Relations between the two Koreas occur mainly through the joint Kaesong Industrial Complex, which is inside the demilitarized zone that has divided the two nations for more than 60 years. Lee Duk-haeng, a senior policy officer in the ministry, said, “Our view is that if we reconnect the ecosystem between the two Koreas, it will channel into peaceful exchanges.”

Kim Jong Un has made overtures in recent months suggesting an openness for diplomatic engagement with Seoul, but he has spent much of the past three years threatening the South militarily.

Mr. Hill said that Washington and Seoul should be finding ways to convince Beijing that its support of North Korea is a barrier to wider international integration. He also said efforts should be made to draw Japan into the conversation as well.

For some, the comments felt like a throwback to the late 2000s. As U.S. assistant secretary of state for East Asian and Pacific affairs at the time, Mr. Hill headed the Obama administration’s first effort to breathe life into stalled six-party talks aimed at steering North Korea away from developing nuclear weapons. The effort foundered in 2009 when Pyongyang carried out an underground nuclear test, defying warnings from the international community.

[Read more of this Washington Times article]

North Korea denounces UN criticism of its human rights record

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North Korea’s foreign minister on Tuesday denounced criticism of Pyongyang’s human rights record, dismissing a U.N. report that concluded crimes against humanity were committed there and telling the top U.N. rights body that the United States is engaged in a “human rights racket.”

Last year’s report by a panel of U.N. experts detailed abuses including mass starvation and forced abortions. The panel, which interviewed hundreds of defectors, recommended that North Korea’s human rights situation be referred to the International Criminal Court.

The panel also sent a letter to leader Kim Jong Un warning he could be held accountable.

Foreign Minister Ri Su Yong told the U.N. Human Rights Council in Geneva that “hostile forces are only interested to hear from such scum of mankind as the so-called defectors.”

“The act of cooking up the report of the commission of inquiry based on lies of a few such criminals is itself a misdeed which is completely against the aspiration of the U.N. for civilization and rule of law,” Ri said.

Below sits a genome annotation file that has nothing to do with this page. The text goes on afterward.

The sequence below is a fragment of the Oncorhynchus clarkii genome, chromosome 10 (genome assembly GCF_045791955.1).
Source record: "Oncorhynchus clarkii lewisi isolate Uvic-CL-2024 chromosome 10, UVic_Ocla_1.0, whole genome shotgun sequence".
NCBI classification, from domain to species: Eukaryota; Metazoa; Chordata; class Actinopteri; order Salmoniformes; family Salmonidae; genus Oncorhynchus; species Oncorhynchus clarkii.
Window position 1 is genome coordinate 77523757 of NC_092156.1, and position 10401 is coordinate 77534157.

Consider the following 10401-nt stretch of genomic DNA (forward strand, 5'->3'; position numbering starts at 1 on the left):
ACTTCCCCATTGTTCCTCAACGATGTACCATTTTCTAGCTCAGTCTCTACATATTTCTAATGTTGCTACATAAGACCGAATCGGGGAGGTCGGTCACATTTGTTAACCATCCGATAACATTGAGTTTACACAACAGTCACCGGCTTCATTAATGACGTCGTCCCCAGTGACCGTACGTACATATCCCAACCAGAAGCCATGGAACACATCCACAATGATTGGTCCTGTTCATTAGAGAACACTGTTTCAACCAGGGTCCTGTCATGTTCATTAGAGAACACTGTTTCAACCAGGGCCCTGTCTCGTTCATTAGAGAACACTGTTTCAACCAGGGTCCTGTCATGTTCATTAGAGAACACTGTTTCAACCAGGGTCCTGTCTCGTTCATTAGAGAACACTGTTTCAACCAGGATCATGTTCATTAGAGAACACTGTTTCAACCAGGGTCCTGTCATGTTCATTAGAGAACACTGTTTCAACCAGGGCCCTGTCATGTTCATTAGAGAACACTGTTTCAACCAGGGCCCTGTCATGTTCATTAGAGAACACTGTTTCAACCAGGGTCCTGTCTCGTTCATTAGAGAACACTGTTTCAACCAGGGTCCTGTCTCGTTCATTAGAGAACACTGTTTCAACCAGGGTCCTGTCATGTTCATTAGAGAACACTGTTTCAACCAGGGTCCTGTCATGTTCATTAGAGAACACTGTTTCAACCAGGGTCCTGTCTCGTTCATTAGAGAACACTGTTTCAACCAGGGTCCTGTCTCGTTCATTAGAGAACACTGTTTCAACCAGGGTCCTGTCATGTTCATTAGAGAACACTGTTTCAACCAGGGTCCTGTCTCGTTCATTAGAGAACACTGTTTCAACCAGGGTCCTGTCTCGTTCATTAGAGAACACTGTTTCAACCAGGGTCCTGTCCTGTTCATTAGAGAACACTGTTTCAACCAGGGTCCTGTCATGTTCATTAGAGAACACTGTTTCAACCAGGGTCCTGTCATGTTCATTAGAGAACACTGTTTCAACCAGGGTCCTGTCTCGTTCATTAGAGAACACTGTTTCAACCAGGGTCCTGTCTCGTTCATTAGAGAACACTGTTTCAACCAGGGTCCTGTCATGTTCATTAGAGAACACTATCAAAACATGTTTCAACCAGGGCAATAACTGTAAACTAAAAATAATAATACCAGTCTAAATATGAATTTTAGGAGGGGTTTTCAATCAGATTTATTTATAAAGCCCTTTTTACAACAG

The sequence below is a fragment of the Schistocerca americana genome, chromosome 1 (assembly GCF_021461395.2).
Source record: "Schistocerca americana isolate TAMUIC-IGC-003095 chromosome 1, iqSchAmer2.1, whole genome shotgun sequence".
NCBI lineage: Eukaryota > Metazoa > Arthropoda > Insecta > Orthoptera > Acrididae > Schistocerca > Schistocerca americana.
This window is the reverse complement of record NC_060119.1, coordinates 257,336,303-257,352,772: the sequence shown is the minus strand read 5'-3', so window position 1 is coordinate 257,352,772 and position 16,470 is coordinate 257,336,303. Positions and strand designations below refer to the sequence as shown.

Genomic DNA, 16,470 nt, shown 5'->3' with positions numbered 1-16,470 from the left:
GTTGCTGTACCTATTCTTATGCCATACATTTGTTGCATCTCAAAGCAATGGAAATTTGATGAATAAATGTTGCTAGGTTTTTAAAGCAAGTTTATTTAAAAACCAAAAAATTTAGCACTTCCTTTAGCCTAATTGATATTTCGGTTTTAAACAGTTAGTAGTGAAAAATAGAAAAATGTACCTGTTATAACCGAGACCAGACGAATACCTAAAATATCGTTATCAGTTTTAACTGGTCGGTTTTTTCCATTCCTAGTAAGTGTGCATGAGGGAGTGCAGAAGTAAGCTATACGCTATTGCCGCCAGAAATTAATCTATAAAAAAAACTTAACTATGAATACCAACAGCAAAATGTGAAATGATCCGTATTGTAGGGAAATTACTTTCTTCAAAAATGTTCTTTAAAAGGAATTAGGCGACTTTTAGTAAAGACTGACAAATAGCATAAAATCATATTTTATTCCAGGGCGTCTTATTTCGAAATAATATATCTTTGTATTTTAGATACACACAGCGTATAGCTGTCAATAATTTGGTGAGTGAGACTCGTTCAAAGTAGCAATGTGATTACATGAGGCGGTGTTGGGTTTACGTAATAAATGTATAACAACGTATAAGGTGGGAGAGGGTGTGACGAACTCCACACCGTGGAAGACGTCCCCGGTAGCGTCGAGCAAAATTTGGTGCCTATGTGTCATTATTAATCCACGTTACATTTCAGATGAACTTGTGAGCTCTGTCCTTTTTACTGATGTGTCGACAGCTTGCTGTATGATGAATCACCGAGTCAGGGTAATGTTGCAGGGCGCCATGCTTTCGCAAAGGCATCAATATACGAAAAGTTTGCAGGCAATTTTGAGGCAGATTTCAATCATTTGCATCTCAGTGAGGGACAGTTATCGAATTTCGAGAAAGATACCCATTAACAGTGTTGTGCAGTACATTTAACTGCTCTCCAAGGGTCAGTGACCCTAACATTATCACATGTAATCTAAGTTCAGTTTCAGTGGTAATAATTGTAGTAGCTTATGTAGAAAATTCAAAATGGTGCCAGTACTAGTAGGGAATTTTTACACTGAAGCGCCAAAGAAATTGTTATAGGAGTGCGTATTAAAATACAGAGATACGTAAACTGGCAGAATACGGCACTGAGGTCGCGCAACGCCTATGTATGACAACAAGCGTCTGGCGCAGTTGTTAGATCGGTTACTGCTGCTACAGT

Pursuing human rights issues “is the stereotyped method of the U.S. … to smear the countries disobedient to it,” Ri asserted, adding that Washington has “started to desperately cling to the anti-(North Korea) human rights racket, particularly since the last year.”

Earlier Tuesday, Ri told the Conference on Disarmament in Geneva that annual U.S.-South Korean military drills launched this week “are unprecedentedly provocative in nature and have especially high possibility of sparking off a war.” The allies say the drills are purely defensive.


Canadian pastor detained in North Korea?

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A Canadian pastor is missing after going on a trip to North Korea in late January, says his family and church.

Reverend Hyeon Soo Lim, 60, went to North Korea on a humanitarian trip as he had done over a hundred times before, said Lisa Pak, a spokesperson for his church, based in Mississauga, Ontario.

On January 30, Lim traveled to North Korea from China with a companion from the church who last spoke with him the following day, on January 31.

Lim was scheduled to return on February 4 from what was described as a “routine” trip to Rajin, located northeast in the country, where his church supports a nursery, orphanage and nursing home, according to the Light Korean Presbyterian Church. However, so far he has failed to show.

The church has formally requested help in finding Lim from Canada’s Department of Foreign Affairs, and has contacted the Swedish embassy in Pyongyang, which provides consular help for citizens of the U.S., Canada and Australia, which do not have diplomatic ties with North Korea.

Lim immigrated to Canada in 1986 from South Korea with his wife and son. He speaks fluent Korean and leads a 3,000-member church. The church’s spokesman, Pak said she doesn’t believe Lim would have engaged in any type of proselytizing, which is prohibited in North Korea.

“He knows the language, he knows the nature of the government, so we don’t see that as a legitimate reason that he would be detained,” Pak said. “We don’t believe that’s the way he would have behaved. He’s very wise about that.”